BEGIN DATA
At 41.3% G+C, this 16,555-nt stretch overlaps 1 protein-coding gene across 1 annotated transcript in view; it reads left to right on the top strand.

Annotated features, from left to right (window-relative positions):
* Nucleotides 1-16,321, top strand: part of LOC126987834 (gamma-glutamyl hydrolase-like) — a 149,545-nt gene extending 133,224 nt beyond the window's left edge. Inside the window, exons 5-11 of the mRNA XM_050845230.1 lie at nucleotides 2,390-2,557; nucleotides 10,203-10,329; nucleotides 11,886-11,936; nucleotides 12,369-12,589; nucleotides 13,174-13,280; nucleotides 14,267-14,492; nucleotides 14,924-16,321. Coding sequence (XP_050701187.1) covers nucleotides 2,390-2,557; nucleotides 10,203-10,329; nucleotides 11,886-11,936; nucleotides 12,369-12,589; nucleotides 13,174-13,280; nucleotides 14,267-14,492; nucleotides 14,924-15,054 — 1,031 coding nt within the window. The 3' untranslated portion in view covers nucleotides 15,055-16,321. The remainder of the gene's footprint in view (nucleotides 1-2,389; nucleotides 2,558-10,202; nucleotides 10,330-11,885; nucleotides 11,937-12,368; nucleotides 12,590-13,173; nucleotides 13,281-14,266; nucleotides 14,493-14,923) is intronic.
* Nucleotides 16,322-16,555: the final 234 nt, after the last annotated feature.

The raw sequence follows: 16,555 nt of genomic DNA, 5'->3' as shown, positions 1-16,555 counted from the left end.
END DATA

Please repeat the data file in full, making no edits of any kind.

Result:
At 41.3% G+C, this 16,555-nt stretch overlaps 1 protein-coding gene across 1 annotated transcript in view; it reads left to right on the top strand.

Annotated features, from left to right (window-relative positions):
* Nucleotides 1-16,321, top strand: part of LOC126987834 (gamma-glutamyl hydrolase-like) — a 149,545-nt gene extending 133,224 nt beyond the window's left edge. Inside the window, exons 5-11 of the mRNA XM_050845230.1 lie at nucleotides 2,390-2,557; nucleotides 10,203-10,329; nucleotides 11,886-11,936; nucleotides 12,369-12,589; nucleotides 13,174-13,280; nucleotides 14,267-14,492; nucleotides 14,924-16,321. Coding sequence (XP_050701187.1) covers nucleotides 2,390-2,557; nucleotides 10,203-10,329; nucleotides 11,886-11,936; nucleotides 12,369-12,589; nucleotides 13,174-13,280; nucleotides 14,267-14,492; nucleotides 14,924-15,054 — 1,031 coding nt within the window. The 3' untranslated portion in view covers nucleotides 15,055-16,321. The remainder of the gene's footprint in view (nucleotides 1-2,389; nucleotides 2,558-10,202; nucleotides 10,330-11,885; nucleotides 11,937-12,368; nucleotides 12,590-13,173; nucleotides 13,281-14,266; nucleotides 14,493-14,923) is intronic.
* Nucleotides 16,322-16,555: the final 234 nt, after the last annotated feature.

The raw sequence follows: 16,555 nt of genomic DNA, 5'->3' as shown, positions 1-16,555 counted from the left end.